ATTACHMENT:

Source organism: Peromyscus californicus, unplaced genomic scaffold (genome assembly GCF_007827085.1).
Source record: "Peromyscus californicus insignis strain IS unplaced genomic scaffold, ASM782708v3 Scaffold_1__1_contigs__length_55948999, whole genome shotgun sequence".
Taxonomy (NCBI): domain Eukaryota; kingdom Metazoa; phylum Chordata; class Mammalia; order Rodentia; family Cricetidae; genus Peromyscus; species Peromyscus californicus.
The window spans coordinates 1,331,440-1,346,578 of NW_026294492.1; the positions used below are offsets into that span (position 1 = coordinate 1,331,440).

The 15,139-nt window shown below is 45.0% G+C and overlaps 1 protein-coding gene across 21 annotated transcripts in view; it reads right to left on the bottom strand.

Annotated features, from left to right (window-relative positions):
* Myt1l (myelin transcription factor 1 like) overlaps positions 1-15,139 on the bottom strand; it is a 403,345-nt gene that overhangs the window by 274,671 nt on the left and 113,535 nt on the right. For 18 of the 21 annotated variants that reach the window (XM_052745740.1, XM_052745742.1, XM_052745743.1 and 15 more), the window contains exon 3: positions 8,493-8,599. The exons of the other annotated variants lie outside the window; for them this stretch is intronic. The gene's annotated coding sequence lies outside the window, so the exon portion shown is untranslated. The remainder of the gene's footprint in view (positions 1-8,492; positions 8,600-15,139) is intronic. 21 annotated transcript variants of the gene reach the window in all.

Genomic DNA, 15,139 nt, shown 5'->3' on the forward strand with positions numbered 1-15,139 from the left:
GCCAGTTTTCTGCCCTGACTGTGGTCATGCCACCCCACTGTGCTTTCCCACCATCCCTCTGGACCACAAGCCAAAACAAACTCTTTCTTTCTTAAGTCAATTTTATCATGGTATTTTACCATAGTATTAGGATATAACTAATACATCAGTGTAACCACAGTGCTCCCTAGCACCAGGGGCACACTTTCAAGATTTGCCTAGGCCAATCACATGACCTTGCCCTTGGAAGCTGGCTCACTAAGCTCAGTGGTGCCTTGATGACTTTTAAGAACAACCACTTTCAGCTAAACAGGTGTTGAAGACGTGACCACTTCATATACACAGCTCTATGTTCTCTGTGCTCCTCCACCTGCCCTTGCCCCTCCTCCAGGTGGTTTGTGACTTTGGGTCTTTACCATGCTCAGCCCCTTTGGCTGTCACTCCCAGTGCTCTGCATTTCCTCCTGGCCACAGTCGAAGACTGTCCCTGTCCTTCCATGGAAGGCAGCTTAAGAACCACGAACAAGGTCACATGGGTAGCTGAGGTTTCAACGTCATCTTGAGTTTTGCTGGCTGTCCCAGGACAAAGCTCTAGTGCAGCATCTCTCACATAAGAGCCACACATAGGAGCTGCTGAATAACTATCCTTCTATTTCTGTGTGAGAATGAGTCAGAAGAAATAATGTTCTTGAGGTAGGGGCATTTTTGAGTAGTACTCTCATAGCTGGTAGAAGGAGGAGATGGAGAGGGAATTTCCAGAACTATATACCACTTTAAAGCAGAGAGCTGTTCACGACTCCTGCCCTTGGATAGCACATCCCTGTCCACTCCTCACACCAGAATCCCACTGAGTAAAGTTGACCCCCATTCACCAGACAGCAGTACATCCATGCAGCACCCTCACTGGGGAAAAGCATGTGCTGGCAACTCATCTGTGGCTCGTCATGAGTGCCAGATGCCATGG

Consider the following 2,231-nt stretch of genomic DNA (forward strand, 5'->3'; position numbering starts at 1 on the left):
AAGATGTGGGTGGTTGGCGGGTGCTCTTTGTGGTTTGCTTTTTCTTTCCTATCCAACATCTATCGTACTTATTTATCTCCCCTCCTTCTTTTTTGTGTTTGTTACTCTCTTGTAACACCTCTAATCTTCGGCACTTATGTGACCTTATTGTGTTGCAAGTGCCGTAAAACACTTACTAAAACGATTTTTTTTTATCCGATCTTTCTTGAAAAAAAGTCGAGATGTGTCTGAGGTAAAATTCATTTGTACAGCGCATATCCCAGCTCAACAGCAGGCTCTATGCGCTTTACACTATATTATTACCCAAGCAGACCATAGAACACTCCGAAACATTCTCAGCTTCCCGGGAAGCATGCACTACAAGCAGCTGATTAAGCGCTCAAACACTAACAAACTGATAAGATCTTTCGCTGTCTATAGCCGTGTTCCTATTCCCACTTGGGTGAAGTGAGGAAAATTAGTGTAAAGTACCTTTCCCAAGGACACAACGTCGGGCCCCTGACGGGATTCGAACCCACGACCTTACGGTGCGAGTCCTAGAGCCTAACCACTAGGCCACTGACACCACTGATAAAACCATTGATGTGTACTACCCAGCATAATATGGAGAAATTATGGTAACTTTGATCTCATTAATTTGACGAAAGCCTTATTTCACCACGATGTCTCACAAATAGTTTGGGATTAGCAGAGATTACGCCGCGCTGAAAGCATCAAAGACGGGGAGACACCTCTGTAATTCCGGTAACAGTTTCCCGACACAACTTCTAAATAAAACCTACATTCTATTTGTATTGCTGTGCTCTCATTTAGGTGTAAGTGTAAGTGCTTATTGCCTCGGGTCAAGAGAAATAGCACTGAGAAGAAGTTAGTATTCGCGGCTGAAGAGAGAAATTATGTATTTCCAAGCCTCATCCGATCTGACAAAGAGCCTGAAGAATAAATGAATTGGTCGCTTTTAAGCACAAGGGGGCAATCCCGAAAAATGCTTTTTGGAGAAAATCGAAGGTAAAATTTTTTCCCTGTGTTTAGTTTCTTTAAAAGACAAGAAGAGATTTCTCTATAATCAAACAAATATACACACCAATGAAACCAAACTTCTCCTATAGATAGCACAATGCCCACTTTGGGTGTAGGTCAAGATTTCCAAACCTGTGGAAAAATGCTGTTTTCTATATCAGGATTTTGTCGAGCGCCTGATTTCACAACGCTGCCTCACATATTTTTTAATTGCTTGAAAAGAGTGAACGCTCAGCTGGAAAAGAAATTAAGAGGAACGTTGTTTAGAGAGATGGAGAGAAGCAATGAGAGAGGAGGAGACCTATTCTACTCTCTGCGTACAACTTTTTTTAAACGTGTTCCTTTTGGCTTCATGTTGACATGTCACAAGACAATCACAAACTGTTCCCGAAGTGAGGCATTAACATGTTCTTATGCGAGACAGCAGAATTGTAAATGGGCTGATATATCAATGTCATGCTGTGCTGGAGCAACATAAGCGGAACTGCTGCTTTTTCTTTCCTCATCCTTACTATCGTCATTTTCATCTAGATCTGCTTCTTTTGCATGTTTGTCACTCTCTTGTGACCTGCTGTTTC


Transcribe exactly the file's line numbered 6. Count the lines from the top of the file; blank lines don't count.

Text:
Annotated features, from left to right (window-relative positions):